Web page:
Internet purchasing is on the rise according the latest figures from the Office of National Statistics (ONS). Their most recent research indicates that men shopping online has increased by 20 percent and women by 26 percent.
That said, there are still lots of people who don’t buy online. Privacy concerns, including payment security, was one of the top reasons given for avoiding online purchasing, whilst shopping in person was also a common explanation.
So, when it comes to buying new frames and prescription lenses, should you be buying online or shopping eye-to-eye?
How we shop
The buying journey we take from initial idea and research, to trying and buying, is different for nearly every product we buy.
The more frequently you shop for a particular type of item, like groceries and clothes, the more comfortable you are likely to be with where to go and what to choose.
Whereas, buying one-off purchases, like new home appliances, increases the length of time you spend looking at different retailers, speaking to experts and doing your own research.
Buying new spectacles
When choosing new frames and lenses, the process is unique again.
It begins with a visit to your optometrist to have a regular eye examination. Once they have established the correct prescription for you, a fully qualified dispensing optician will take up to a dozen measurements of your eyes and face. This determines which lenses you require for your vision and lifestyle, and where the frames will sit for ultimate comfort.
When your new glasses arrive in the practice, you’ll be invited back for a fitting. Once again your glasses are meticulously measured to ensure they are millimetre perfect for you.
A process so important, that it’s backed by the Association of British Dispensing Opticians (ABDO).
When purchasing eyewear ABDO always recommends that you seek the personal advice and services of a qualified optical practitioner. It also says that the supply of spectacles without practice support or an individual consultation regarding a patient’s measurements, visual requirements, verification and aftercare can put the patient at risk.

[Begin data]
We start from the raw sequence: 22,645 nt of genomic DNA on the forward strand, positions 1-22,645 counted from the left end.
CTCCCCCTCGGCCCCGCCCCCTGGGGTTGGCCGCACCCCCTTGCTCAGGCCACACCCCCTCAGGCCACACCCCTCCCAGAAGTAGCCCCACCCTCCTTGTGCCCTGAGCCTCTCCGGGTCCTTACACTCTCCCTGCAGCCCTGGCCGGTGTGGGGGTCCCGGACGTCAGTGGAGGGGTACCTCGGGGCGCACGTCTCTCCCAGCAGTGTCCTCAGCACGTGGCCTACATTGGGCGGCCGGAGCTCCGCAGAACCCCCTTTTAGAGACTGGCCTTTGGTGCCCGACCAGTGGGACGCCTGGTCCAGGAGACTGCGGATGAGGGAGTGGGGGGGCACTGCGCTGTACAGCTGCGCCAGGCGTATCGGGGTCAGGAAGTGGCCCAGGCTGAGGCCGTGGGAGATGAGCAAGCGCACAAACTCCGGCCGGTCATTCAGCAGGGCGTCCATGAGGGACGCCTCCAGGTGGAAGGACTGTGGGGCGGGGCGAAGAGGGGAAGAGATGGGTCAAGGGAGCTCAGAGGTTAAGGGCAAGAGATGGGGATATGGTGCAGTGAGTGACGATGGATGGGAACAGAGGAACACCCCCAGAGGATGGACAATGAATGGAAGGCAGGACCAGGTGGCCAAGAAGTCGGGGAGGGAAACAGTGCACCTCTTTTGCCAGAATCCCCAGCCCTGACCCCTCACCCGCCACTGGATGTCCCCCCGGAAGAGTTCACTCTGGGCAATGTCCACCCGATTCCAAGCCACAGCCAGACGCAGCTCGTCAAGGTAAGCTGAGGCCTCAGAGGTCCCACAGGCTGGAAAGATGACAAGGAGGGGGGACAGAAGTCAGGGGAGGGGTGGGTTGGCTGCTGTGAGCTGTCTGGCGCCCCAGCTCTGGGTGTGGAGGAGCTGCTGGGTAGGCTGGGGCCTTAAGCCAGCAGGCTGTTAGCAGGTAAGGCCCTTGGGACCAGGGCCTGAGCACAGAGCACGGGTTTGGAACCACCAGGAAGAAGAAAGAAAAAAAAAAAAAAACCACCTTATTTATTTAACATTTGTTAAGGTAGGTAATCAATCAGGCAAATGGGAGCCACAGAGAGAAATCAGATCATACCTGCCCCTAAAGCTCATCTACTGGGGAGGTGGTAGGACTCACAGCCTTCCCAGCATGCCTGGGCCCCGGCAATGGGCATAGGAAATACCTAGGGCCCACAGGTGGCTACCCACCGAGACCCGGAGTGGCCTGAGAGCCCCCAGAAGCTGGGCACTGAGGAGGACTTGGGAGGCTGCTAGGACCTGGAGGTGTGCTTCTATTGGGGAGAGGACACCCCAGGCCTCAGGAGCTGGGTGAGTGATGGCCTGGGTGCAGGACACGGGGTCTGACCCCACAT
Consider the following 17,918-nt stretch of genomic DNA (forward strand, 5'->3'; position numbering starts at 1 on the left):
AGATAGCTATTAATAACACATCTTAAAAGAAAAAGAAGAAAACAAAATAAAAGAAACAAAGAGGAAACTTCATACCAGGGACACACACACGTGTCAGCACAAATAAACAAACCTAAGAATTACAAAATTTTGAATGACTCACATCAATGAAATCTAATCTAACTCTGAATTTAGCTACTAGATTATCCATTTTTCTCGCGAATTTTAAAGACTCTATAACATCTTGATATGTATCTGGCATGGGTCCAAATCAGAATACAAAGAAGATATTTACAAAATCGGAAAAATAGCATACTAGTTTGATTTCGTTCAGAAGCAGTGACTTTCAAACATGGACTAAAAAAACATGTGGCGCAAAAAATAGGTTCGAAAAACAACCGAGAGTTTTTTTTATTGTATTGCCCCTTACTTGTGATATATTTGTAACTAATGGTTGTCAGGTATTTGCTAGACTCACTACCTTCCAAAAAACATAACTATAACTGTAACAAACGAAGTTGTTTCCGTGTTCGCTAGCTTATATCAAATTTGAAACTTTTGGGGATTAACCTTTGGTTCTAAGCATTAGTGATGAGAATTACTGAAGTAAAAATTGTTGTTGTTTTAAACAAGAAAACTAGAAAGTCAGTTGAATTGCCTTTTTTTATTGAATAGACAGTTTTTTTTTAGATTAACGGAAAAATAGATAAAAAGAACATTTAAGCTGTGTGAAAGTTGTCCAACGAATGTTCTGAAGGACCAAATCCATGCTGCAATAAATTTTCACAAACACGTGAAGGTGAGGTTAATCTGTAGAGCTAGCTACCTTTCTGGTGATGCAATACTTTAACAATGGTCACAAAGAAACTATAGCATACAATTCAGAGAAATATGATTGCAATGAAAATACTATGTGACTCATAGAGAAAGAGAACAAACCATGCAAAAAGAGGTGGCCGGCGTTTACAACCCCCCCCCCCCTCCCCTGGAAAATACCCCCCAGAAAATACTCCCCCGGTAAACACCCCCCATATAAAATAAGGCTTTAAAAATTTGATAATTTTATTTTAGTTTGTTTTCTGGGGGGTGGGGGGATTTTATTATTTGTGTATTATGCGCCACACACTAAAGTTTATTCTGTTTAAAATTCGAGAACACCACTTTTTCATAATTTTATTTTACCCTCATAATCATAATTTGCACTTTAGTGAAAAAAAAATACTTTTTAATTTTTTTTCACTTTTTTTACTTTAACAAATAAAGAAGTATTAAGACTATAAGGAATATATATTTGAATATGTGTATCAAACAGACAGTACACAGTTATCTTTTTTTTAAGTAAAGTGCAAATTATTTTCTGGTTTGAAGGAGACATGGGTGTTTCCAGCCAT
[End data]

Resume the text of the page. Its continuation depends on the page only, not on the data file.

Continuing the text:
For children the guidelines are stricter. Statutory regulation does not permit the dispensing of spectacle prescriptions by unqualified persons to children under 16.
Buying glasses online
Recently there has been a flurry of internet retailers selling prescription spectacles online, but all these legal requirements and guidelines raise questions about the practice.
Of course the convenience of browsing and ordering online is appealing, but this isn’t just a new pair of shoes.
Having spectacles that fit comfortably with the correct prescription and the right lenses is hugely important because we rely on our eyes so much.
We have a huge range of spectacles at our practice on Burton Road. With high-end designs like Kurt Geiger, Hook LDN and Oliver Goldsmith as well as more traditional styles and shapes in every colour and material you could ask for, we’re bound to have something that suits you.
Plus, you are guaranteed to have spectacles that have been properly fitted and a complete after-care service if you ever need any extra assistance.